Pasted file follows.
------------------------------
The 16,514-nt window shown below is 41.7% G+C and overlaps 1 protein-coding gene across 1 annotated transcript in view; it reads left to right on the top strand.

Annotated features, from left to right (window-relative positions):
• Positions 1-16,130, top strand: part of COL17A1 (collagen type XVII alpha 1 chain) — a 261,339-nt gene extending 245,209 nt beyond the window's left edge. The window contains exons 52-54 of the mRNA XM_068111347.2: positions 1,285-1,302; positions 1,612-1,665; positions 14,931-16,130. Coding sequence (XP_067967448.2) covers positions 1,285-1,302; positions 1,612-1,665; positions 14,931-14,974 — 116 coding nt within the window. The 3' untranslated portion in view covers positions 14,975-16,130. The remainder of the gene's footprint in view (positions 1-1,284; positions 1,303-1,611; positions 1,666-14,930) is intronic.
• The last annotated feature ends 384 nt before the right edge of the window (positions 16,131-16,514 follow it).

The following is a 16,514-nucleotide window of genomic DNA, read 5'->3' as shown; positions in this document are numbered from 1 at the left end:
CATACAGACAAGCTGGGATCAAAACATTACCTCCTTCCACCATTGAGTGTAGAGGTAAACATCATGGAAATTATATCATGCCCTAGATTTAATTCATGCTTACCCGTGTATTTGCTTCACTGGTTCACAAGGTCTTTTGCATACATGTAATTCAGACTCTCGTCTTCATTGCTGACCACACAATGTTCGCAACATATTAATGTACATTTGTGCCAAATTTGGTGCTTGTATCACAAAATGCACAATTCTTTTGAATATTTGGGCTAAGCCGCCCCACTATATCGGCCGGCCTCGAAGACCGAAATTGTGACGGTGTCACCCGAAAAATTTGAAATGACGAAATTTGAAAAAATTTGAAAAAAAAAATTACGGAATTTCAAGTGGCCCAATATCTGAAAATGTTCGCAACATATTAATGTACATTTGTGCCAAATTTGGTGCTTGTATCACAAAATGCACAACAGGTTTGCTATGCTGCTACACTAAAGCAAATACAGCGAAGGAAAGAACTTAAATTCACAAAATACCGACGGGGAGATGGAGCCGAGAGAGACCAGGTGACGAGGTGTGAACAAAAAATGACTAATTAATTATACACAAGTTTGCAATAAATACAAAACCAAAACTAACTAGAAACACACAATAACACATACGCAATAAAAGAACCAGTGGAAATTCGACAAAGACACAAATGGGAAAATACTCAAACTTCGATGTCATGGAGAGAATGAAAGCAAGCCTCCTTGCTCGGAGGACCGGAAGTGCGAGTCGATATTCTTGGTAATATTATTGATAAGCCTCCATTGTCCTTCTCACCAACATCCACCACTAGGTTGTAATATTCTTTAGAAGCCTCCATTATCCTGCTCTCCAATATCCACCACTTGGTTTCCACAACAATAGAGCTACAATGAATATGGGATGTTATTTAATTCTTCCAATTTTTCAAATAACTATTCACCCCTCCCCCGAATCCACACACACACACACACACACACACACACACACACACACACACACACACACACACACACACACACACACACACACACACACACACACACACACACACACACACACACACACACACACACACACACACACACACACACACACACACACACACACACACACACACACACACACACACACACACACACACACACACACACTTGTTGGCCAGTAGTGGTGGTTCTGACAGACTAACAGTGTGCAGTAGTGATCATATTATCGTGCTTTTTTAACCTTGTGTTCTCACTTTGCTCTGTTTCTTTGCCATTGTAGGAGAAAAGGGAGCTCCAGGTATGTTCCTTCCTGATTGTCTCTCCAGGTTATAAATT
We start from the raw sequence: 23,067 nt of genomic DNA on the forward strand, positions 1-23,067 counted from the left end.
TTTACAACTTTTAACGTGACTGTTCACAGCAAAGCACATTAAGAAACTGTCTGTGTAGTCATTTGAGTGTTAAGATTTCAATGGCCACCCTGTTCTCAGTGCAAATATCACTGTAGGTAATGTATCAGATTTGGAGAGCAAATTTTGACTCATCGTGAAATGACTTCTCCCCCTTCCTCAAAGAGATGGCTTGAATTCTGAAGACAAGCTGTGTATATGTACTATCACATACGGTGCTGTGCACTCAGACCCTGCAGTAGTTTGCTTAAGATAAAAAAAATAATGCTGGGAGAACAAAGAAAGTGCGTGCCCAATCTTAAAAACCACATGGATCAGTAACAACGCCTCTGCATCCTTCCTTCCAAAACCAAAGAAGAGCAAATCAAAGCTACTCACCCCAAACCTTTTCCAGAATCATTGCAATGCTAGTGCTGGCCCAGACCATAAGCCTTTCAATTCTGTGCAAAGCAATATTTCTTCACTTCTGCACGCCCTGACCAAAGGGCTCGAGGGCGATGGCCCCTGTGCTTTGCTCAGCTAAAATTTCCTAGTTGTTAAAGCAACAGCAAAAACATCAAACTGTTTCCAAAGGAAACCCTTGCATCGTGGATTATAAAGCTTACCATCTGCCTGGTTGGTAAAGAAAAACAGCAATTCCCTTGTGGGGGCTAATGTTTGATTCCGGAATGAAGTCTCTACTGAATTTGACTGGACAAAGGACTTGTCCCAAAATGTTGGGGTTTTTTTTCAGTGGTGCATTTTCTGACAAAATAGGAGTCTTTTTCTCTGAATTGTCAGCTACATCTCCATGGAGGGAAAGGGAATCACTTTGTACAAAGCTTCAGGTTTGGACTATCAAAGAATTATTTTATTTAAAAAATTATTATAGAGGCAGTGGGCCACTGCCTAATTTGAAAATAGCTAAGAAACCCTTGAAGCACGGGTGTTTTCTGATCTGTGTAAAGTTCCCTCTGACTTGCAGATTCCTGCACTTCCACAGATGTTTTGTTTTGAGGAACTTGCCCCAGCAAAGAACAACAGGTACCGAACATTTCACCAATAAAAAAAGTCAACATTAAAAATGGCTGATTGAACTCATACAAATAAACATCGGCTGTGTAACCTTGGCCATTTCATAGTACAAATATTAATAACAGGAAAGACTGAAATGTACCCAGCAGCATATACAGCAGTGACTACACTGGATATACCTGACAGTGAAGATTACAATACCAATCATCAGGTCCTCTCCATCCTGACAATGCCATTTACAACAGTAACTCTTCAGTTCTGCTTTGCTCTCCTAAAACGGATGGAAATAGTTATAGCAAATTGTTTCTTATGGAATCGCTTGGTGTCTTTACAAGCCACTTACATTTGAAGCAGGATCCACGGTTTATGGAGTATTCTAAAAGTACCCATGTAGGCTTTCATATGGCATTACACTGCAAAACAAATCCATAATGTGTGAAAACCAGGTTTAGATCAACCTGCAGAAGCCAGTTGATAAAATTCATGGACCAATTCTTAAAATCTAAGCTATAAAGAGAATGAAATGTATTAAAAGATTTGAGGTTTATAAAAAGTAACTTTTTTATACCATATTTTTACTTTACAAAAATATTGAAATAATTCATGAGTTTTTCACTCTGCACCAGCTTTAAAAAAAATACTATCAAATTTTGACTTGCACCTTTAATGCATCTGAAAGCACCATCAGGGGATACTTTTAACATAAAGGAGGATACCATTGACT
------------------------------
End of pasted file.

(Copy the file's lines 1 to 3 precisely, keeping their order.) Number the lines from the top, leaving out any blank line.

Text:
The 16,514-nt window shown below is 41.7% G+C and overlaps 1 protein-coding gene across 1 annotated transcript in view; it reads left to right on the top strand.

Annotated features, from left to right (window-relative positions):
• Positions 1-16,130, top strand: part of COL17A1 (collagen type XVII alpha 1 chain) — a 261,339-nt gene extending 245,209 nt beyond the window's left edge. The window contains exons 52-54 of the mRNA XM_068111347.2: positions 1,285-1,302; positions 1,612-1,665; positions 14,931-16,130. Coding sequence (XP_067967448.2) covers positions 1,285-1,302; positions 1,612-1,665; positions 14,931-14,974 — 116 coding nt within the window. The 3' untranslated portion in view covers positions 14,975-16,130. The remainder of the gene's footprint in view (positions 1-1,284; positions 1,303-1,611; positions 1,666-14,930) is intronic.